Two software companies announced they are launching and hosting a site in which APIs can be freely shared and reused, much in the manner of the Creative Commons for photos and graphics.
The API Commons, announced by 3scale and API Evangelist, provides a transparent mechanism for the copyright free sharing and collaborative design of API specifications, interfaces and data models.
There have been legal judgements that APIs are copyrightable forms of software. At the website, the commons' proponents take the copyright issue head-on. Noting that the recent Oracle vs Google judgements and others recently ruled against copyright being enforceable for API Interface definitions, the commons proponents believe "such judgements may be reversed in the future and hence endanger many interfaces built on the premise of re-usability." Plus, "even if re-use is permitted, it is common courtesy to seek permission to use someone else's work."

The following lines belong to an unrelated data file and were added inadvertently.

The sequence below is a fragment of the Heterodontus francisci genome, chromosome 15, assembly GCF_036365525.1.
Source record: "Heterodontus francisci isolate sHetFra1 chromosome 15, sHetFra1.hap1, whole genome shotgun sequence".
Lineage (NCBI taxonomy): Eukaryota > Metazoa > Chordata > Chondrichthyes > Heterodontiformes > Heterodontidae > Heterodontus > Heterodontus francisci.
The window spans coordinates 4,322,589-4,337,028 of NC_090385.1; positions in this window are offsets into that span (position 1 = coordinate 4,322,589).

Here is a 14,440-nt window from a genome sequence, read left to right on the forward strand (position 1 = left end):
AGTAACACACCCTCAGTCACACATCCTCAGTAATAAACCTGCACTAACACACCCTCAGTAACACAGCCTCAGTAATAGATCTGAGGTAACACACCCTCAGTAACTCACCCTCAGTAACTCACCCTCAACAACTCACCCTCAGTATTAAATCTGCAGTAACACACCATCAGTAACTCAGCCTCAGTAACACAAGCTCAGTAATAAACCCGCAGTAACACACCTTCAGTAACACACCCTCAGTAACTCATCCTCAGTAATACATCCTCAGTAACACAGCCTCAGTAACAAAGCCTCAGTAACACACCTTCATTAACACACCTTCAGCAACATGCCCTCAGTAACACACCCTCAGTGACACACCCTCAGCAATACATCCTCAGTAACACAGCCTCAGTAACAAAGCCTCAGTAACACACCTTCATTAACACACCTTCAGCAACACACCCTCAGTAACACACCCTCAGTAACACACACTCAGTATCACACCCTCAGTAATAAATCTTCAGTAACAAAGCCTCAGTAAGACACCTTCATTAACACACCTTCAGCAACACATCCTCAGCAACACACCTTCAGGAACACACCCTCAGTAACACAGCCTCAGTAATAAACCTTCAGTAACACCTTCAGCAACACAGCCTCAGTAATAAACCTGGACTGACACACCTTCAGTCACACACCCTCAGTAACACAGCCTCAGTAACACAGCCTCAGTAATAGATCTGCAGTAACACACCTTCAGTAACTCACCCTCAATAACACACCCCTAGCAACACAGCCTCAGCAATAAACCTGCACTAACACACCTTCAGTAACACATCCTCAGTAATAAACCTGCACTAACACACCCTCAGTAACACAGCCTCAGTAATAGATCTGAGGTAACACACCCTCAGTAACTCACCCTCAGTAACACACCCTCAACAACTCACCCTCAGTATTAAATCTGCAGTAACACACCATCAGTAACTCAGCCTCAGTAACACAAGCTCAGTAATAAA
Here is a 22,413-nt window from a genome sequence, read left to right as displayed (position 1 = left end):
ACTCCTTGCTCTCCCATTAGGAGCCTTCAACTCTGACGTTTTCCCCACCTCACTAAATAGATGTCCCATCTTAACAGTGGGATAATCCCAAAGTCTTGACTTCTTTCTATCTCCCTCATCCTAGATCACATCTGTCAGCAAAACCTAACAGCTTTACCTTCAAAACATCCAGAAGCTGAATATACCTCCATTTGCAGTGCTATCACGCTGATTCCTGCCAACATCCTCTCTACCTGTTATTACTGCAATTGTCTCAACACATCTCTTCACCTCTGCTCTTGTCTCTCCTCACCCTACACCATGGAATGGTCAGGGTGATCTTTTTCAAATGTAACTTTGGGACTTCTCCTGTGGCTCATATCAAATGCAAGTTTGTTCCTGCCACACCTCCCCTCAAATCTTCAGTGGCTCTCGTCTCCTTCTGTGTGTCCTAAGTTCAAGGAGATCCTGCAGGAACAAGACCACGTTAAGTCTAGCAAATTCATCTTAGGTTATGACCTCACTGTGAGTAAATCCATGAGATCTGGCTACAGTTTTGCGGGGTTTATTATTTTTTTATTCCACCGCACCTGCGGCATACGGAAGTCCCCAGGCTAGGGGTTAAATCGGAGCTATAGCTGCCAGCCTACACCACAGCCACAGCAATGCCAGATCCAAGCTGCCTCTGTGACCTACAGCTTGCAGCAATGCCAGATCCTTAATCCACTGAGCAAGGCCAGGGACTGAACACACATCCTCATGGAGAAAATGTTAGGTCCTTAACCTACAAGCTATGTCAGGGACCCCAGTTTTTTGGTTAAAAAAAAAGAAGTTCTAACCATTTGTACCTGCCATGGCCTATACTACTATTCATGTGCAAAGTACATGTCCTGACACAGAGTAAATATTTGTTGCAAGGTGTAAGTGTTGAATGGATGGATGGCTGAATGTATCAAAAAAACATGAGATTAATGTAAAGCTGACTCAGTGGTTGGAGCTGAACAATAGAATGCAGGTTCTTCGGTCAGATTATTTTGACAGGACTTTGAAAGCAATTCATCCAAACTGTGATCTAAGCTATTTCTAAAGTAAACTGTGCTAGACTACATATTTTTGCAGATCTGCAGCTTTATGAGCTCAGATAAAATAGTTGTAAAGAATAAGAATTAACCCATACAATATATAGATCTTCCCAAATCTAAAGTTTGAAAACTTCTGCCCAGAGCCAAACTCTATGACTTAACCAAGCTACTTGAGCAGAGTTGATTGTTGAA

The key is to avoid the need for developers to constantly re-invent the wheel every time they want to develop an API. As Mark Boyd describes it in ProgrammableWeb, "the API Commons project hopes to provide a central library to help developers speed up their work and reduce the redundancy built-in to the current API economic model."
A real-life example is efforts by city governments to build APIs that replicate New York’s food safety inspection ratings data, Boyd writes. "They are collaborating with San Francisco to share API approaches to how food safety data is stored and defined. It doesn’t make sense for every city to be developing their own code for how to access food safety data. With API Commons, a city can share the data model and API descriptions so that other developers in other cities can use it.”
If this all sounds familiar, it is -- these are the same arguments made for services built and deployed under the service oriented architecture model. It never made sense for developers to be duplicating the efforts of their neighbors. As API Commons co-founder Steve Willmott told ProgrammableWeb: "Having copyright-free resources that could help show the patterns behind good API design would make a difference.”